Today's manufacturing industry faces a number of challenges related to the rapid delivery of products with a high degree of variety. Striking a balance between the effectiveness in capacity utilization and the rapidness in order-fulfillment is a substantial challenge for manufacturing companies. This work aims to provide a theoretical basis from which to address this practical question. To this end, we address the problem of coordinating the admission, production sequencing, and production rate controls for a two-class make-to-order manufacturing system. Formulating the problem as a Markov decision process model, we identify the structural properties of optimal control policies under both discounted and average profit criteria. We show that the cμ rule is optimal for production sequencing and the optimal admission and production rate control policies can be characterized by the state-dependent threshold levels, provided that the production times are not associated with customer class. We also show that the optimal production rates are monotone in the system state, as in the case of a single class queueing system, and that the lower priority class can be preferred to the higher priority class in order admission under a certain condition on the system parameters. Our numerical study demonstrates that a considerable economic benefit can be achieved if the production rate is dynamically controlled between the minimum and maximum rates rather than fixed to the mean rate of these values. Finally, we present a heuristic policy that is described by linear switching functions for the control of order admission and a selection rule for the control of production rate. We compare the performance of our heuristic to the optimal policy using a numerical experiment, revealing that the heuristic provides near optimal solutions to test example problems and is robust to the system parameters.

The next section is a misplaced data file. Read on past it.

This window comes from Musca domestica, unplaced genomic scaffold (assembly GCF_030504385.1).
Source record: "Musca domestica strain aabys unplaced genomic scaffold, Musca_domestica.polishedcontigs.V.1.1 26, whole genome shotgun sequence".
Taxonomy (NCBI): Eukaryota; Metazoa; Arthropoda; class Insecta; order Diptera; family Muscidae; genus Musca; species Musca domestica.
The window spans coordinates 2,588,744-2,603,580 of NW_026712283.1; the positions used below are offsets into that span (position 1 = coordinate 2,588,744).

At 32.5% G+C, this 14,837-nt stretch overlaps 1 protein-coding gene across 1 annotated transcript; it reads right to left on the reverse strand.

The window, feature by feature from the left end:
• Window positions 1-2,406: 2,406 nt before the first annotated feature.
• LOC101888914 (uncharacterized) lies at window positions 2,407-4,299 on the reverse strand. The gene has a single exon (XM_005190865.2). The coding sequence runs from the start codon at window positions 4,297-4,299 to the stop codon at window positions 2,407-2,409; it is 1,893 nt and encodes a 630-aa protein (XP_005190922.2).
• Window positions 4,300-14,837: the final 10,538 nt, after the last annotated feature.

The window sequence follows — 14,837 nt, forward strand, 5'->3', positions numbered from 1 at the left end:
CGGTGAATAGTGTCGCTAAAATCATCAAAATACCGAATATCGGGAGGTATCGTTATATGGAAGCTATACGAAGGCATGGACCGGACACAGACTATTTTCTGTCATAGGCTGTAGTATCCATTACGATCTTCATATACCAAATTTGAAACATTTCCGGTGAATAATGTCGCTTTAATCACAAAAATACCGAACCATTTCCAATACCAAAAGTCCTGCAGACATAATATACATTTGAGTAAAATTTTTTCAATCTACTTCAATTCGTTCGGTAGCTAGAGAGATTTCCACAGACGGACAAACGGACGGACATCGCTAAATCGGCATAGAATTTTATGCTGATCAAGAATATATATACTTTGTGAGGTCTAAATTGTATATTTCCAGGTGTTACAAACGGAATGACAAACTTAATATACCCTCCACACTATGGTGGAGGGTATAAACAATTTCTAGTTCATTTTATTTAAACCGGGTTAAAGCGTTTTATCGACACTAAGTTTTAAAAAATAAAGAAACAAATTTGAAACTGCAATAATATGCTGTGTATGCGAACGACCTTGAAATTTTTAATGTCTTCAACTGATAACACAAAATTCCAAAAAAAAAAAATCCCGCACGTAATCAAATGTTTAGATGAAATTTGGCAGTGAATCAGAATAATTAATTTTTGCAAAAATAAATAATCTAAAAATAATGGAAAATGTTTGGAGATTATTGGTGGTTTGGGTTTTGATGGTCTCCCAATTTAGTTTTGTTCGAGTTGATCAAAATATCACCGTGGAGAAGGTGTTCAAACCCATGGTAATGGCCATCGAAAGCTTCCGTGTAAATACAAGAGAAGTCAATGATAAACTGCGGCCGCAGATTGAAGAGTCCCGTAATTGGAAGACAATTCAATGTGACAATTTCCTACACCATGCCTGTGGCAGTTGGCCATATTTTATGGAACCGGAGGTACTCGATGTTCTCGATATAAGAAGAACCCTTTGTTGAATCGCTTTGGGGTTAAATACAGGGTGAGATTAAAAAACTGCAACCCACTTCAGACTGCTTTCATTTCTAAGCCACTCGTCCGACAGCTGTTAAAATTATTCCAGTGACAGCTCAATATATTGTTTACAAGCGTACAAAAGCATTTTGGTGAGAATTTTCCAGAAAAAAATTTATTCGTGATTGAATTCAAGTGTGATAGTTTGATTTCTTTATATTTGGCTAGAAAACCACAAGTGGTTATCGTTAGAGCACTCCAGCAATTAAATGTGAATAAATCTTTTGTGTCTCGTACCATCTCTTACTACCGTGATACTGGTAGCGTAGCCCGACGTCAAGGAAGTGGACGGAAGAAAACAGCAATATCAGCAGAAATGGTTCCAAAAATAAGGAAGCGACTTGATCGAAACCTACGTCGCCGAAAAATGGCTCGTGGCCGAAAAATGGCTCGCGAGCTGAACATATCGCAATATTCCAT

- Admission control
- cμ rule
- Production rate control
- Production sequencing
- Two-class make-to-order system